This set of images is particularly useful in showing structures of the suspensory apparatus in the pastern. The multiple layers of ligaments are especially clear in the top image.
Unique, detailed images of the ‘sleeve’ created by the sdft surrounding the ddft.
Superficial digital flexor tendon attachment
The superficial digital flexor tendon (SDFT) is responsible for flexing the pastern. These images demonstrate how the SDFT branches in the pastern area and attaches to either side of the middle phalanx.
The middle scutum forms a flat, sliding plate for the deep digital flexor tendon.
Suspensory Ligament of the equine distal limb
These images are organized to help envision how the suspensory ligament functions as a unit.
Detailed images of the ligaments that make up the suspensory apparatus.
These photos expand on the previous set, detailing the suspensory ligament and the connection to the sesamoid bones.
The layers of ligaments that stabilize the sesamoids to the pastern reveal their intricate nature.
Extensor tendons & suspensory ligaments
The connection between the common extensor tendon and the suspensory ligament is key to the support of the fetlock during extension of the limb and a vital part of the stay apparatus during stance.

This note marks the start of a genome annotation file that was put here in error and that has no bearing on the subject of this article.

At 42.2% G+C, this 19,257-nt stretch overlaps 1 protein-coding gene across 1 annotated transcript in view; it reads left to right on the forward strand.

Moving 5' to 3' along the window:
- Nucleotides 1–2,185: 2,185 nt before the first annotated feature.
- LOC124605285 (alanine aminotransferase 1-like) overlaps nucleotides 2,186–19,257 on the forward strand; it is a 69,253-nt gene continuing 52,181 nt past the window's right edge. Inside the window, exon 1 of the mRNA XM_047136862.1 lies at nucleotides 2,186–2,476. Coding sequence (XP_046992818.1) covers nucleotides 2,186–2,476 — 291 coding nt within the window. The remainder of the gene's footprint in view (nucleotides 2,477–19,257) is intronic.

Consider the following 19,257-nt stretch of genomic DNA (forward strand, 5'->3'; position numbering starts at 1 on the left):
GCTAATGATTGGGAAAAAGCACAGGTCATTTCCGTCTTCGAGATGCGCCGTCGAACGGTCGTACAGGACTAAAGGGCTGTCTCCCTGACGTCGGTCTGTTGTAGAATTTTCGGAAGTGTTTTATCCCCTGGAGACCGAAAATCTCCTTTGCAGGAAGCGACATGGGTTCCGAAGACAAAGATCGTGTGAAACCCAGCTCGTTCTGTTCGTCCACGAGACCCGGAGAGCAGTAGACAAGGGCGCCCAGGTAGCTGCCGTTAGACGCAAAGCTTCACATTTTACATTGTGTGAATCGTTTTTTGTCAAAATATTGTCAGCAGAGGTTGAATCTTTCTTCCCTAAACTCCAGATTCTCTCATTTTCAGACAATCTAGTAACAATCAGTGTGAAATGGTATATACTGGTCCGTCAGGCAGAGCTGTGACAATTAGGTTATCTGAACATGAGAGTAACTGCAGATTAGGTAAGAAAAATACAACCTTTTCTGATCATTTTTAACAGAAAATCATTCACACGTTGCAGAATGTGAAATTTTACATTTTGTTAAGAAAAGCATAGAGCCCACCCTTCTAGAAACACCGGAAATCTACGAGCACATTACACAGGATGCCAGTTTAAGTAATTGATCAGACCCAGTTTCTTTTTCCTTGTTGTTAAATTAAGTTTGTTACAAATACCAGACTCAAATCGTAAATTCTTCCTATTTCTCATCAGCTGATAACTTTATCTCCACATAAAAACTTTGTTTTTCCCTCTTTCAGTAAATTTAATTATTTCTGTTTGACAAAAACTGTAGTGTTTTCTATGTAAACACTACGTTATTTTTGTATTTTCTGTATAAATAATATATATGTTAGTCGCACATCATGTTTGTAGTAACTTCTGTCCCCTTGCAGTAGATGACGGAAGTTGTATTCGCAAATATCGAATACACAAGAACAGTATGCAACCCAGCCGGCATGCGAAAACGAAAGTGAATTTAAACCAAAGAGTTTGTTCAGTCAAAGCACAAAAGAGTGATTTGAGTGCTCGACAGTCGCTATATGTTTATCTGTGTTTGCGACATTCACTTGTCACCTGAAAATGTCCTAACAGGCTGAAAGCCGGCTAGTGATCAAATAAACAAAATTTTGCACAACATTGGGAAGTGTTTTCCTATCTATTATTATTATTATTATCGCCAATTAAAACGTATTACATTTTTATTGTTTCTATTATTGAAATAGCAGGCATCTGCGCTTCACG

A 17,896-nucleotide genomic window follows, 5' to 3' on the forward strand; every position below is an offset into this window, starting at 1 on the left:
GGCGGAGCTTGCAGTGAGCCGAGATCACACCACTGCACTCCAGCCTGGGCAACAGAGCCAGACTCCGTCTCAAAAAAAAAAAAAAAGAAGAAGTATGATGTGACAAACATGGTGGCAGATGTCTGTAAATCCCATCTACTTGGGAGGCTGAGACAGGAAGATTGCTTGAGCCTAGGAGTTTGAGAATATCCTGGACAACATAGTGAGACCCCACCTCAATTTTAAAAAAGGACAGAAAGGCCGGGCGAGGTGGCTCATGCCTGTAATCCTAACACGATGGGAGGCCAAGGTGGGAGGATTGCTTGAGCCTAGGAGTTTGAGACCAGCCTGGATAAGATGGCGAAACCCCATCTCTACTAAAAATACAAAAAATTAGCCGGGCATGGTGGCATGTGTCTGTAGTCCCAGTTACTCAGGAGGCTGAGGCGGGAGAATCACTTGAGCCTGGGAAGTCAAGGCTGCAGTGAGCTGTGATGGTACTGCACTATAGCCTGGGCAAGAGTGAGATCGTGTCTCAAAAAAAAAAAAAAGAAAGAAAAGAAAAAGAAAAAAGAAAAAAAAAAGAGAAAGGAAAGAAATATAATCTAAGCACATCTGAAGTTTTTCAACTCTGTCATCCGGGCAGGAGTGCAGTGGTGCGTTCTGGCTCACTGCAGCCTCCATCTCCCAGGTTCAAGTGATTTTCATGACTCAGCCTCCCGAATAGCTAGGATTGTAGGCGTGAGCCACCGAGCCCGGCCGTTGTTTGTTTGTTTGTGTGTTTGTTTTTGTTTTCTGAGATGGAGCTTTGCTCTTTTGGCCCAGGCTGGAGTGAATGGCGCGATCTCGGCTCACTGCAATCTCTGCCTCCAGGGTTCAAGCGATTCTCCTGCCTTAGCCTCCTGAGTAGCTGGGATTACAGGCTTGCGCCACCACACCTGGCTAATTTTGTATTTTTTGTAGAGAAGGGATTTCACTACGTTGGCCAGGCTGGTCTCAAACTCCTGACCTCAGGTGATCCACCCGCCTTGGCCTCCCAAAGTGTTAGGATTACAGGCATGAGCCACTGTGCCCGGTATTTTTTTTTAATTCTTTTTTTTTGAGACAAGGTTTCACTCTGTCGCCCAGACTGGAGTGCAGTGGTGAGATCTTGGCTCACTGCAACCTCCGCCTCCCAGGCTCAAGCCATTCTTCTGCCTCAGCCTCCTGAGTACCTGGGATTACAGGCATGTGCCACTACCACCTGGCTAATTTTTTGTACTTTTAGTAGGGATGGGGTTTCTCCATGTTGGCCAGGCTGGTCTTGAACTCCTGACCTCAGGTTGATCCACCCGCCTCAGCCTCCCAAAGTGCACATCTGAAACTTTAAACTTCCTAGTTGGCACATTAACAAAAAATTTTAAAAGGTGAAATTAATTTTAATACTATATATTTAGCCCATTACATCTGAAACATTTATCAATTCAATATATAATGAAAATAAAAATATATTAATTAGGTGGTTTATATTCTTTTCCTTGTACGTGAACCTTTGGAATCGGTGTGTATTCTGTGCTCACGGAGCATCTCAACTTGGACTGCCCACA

Color highlighs show how the structures relate and where they interconnect.
Attachment of the common extensor and suspensory branches
Detailed images of the attachment points of the common extensor tendon.
Exceptionally useful images when discussing the effects of distal decent of P3 on the soft tissues beneath the coronary band.
Collateral sesamoidean ligaments
Some of the most unique and informative images in this book.
The navicular bone is buried deep within the hoof capsule and its support structures are often misunderstood.
These images show how the collateral navicular ligaments attach along the top edge of the bone and wrap around to the front of the pastern.
Particularly useful when discussing horses that suffer from navicular problems. Helps owners understand how problems often involve more than just the bone.
(distal sesamoidean ligament)
Detailed images of the ligament attachments of the navicular bone.
Particularly useful for understanding the complexity of the navicular region of the hoof.
Veins, arteries, & nerves
Beneath the first layer of fascia lies a neurovascular bundle.
These veins, arteries and nerves branch out and cover all aspects of the hoof.
These images are wonderful for teaching owners where to find the digital pulse on the laminitic horse.
Nerves of the foot
Detailed images of the nerves as they dive within the soft tissues of the caudal region of the foot.
Tendons & ligaments diagram
Colorized diagram of the tendons and ligaments of the equine distal limb assembled to view the various layers.
Proper and common names of each structure are given for quick reference to alternative terminologies.
Tendons & ligaments
Diagram of the tendons and ligaments of the equine distal limb assembled to view the various layers as seen from behind.
Proper and common names have been listed for quick reference.